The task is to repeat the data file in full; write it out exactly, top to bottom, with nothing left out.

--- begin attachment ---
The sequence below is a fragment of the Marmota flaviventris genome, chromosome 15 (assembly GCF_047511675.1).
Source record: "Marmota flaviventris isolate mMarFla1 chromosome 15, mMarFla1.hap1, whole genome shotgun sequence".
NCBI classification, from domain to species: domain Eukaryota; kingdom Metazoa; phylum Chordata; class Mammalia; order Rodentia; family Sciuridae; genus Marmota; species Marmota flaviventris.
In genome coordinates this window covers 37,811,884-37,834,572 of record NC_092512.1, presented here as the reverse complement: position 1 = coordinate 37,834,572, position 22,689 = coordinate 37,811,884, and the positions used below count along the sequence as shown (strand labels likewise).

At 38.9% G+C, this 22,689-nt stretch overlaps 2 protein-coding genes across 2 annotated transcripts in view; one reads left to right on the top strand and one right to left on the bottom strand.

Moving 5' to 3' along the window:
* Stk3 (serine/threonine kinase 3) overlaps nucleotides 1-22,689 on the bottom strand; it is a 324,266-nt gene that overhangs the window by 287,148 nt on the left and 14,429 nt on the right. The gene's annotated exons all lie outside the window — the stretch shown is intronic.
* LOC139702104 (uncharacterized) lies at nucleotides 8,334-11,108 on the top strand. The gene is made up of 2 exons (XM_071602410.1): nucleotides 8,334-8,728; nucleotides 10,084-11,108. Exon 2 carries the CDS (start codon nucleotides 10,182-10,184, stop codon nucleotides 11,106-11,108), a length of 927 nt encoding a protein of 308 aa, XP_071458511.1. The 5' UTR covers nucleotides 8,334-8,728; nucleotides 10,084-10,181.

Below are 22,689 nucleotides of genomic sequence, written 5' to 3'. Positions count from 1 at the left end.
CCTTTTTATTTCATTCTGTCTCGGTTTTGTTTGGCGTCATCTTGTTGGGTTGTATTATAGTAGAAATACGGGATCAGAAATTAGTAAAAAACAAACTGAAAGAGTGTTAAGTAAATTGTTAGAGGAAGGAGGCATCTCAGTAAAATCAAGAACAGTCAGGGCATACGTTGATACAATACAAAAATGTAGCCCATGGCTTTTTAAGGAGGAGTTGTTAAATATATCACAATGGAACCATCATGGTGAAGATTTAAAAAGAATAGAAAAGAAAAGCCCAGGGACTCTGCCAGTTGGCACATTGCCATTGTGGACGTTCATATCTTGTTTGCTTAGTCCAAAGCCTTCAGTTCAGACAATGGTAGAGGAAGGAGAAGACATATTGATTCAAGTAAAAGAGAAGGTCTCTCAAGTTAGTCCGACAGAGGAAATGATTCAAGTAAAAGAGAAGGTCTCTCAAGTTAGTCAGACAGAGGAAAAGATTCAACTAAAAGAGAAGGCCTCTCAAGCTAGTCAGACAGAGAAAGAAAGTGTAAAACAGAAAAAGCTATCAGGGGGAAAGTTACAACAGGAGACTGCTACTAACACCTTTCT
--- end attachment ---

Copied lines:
The sequence below is a fragment of the Marmota flaviventris genome, chromosome 15 (assembly GCF_047511675.1).
Source record: "Marmota flaviventris isolate mMarFla1 chromosome 15, mMarFla1.hap1, whole genome shotgun sequence".
NCBI classification, from domain to species: domain Eukaryota; kingdom Metazoa; phylum Chordata; class Mammalia; order Rodentia; family Sciuridae; genus Marmota; species Marmota flaviventris.
In genome coordinates this window covers 37,811,884-37,834,572 of record NC_092512.1, presented here as the reverse complement: position 1 = coordinate 37,834,572, position 22,689 = coordinate 37,811,884, and the positions used below count along the sequence as shown (strand labels likewise).

At 38.9% G+C, this 22,689-nt stretch overlaps 2 protein-coding genes across 2 annotated transcripts in view; one reads left to right on the top strand and one right to left on the bottom strand.

Moving 5' to 3' along the window:
* Stk3 (serine/threonine kinase 3) overlaps nucleotides 1-22,689 on the bottom strand; it is a 324,266-nt gene that overhangs the window by 287,148 nt on the left and 14,429 nt on the right. The gene's annotated exons all lie outside the window — the stretch shown is intronic.
* LOC139702104 (uncharacterized) lies at nucleotides 8,334-11,108 on the top strand. The gene is made up of 2 exons (XM_071602410.1): nucleotides 8,334-8,728; nucleotides 10,084-11,108. Exon 2 carries the CDS (start codon nucleotides 10,182-10,184, stop codon nucleotides 11,106-11,108), a length of 927 nt encoding a protein of 308 aa, XP_071458511.1. The 5' UTR covers nucleotides 8,334-8,728; nucleotides 10,084-10,181.

Below are 22,689 nucleotides of genomic sequence, written 5' to 3'. Positions count from 1 at the left end.
CCTTTTTATTTCATTCTGTCTCGGTTTTGTTTGGCGTCATCTTGTTGGGTTGTATTATAGTAGAAATACGGGATCAGAAATTAGTAAAAAACAAACTGAAAGAGTGTTAAGTAAATTGTTAGAGGAAGGAGGCATCTCAGTAAAATCAAGAACAGTCAGGGCATACGTTGATACAATACAAAAATGTAGCCCATGGCTTTTTAAGGAGGAGTTGTTAAATATATCACAATGGAACCATCATGGTGAAGATTTAAAAAGAATAGAAAAGAAAAGCCCAGGGACTCTGCCAGTTGGCACATTGCCATTGTGGACGTTCATATCTTGTTTGCTTAGTCCAAAGCCTTCAGTTCAGACAATGGTAGAGGAAGGAGAAGACATATTGATTCAAGTAAAAGAGAAGGTCTCTCAAGTTAGTCCGACAGAGGAAATGATTCAAGTAAAAGAGAAGGTCTCTCAAGTTAGTCAGACAGAGGAAAAGATTCAACTAAAAGAGAAGGCCTCTCAAGCTAGTCAGACAGAGAAAGAAAGTGTAAAACAGAAAAAGCTATCAGGGGGAAAGTTACAACAGGAGACTGCTACTAACACCTTTCT